Now, some people like Giuliani claim the pardon power is absolute. He can do whatever he wants. That's nonsense. You don't interpret one section of the Constitution as nullifying other section of the Constitution, which you would have to read if you believe the pardon was truly absolute.

The president could instruct people to willy-nilly violate the law or instruct his own Justice Department or FBI to violate the law and simply say, if you're ever apprehended in this, I will pardon you. That cannot be. That's not our system. And that would violate the part of the Constitution that charges him with faithfully executing the law.

CUOMO: So, meaningful distinction becomes between the people he's pardoning as external versus internal, you want to excuse and pardon and give clemency to Dinesh D'Souza, go ahead. But if it's Paul Manafort, now you're going to have an issue because you're so close to him. That could get sticky legally, but we'll have to see because the -- Rudy Giuliani said he doesn't think pleading the Fifth is a big deal. He doesn't think self-pardoning is a big deal, meaning he doesn't think they'll happen.

So, maybe this will be more traditional than we think.

SCHIFF: This is the thing that -- you know, honestly, it's sad to watch Rudy Giuliani, to see what he's become.

CUOMO: The president says he's doing great.

SCHIFF: Well, the president loves people out there making the most ludicrous of arguments as long as they're in the president's favor. But here is someone who's saying the president of the United States is above the law. That is basically his Justice Department to do it as he will. And in the case of this false statement about the Trump Tower meeting, which is a clear part of the cover up after that meeting.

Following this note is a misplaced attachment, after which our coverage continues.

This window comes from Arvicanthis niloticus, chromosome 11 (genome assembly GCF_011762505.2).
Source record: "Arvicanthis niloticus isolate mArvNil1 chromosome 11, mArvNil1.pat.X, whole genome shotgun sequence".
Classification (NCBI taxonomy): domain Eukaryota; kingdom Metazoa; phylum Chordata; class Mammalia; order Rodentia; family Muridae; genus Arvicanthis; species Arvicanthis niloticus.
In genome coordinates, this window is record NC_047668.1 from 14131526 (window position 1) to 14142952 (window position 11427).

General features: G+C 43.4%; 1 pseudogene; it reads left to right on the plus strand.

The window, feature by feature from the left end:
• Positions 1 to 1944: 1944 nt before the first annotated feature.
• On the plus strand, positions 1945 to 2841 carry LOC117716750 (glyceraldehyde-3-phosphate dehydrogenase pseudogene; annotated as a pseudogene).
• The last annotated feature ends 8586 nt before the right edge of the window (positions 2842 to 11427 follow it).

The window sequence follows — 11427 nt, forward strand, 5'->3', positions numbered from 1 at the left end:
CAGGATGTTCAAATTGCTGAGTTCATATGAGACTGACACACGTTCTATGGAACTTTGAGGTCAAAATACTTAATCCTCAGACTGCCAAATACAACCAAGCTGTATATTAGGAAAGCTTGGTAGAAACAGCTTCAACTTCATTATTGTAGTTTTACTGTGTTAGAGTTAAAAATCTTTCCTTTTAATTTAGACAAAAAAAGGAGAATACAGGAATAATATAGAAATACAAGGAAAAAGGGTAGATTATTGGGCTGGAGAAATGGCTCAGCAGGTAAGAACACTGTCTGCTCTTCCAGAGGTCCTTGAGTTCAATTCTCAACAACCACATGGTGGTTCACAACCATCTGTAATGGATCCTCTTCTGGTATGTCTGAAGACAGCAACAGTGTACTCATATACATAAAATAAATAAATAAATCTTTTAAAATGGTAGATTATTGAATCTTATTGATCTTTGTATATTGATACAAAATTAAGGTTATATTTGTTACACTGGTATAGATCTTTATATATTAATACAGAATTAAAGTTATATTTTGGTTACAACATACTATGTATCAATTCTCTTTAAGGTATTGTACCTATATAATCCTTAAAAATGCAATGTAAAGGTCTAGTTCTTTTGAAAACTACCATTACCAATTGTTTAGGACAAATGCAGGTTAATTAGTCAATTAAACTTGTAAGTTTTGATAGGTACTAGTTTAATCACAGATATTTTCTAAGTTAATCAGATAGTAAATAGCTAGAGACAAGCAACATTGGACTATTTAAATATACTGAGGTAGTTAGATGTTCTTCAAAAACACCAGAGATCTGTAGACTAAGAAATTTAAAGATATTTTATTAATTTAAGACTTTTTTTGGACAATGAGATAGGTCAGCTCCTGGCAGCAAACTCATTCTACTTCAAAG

First, they deny meeting with the Russians. Then they get caught and the president dictates a false statement about that meeting, as part of covering up what really happened. Giuliani says, well, that was a mistake. That's nonsense.

CUOMO: He swore to god in Jerusalem.

SCHIFF: You know, that's not the place to be making false statements in front of the Almighty. But it's nonsense to believe the president's own lawyer didn't know what the president's role in that statement was.

Now, Sarah Huckabee Sanders, the modus operandi seems to be: they mislead me I mislead you. That's just our way of doing business. That's the most charitable explanation of her telling the country that he did not dictate this statement.

CUOMO: But, again, well, you got to be a little bit more forgiving in the analysis I think in this one way. Somebody well lied here, OK? Somebody lied in this situation. Was it the president? Was it Sekulow? Was it Sanders?

She probably least likely to have lied in the scenario, because she's the mouthpiece. She's putting up the communique. She wasn't there. She wasn't part of the strategy. She's not part of the legal team.

But it seems really farfetched that something as simple and obvious on what he did on that plane with this group could be misunderstood. Fair point?

SCHIFF: Yes, it's a fair point. And I don't think there's any misunderstanding here. And you can see from the e-mail and text train that's already public, how much of the discussion of the Trump legal team was involved in trying to prepare this statement, this false statement.

Now, whether Sarah Huckabee Sanders knew that he dictated it or not, the statement that she made, it gives the appearance of trying to dump down the president's role in it. He did whatever a father would do for their son. Well, that's a nice non-answer.

I don't know how much Sarah Huckabee Sanders knew or didn't know, but what I have seen in the pattern that I think is really corrosive to our democracy is you see fabrication after fabrication from this president. You see Sarah Huckabee Sanders and Kellyanne Conway taking these false statements and turning them into some form of alternate truth. It's just what Rudy Giuliani is doing tonight.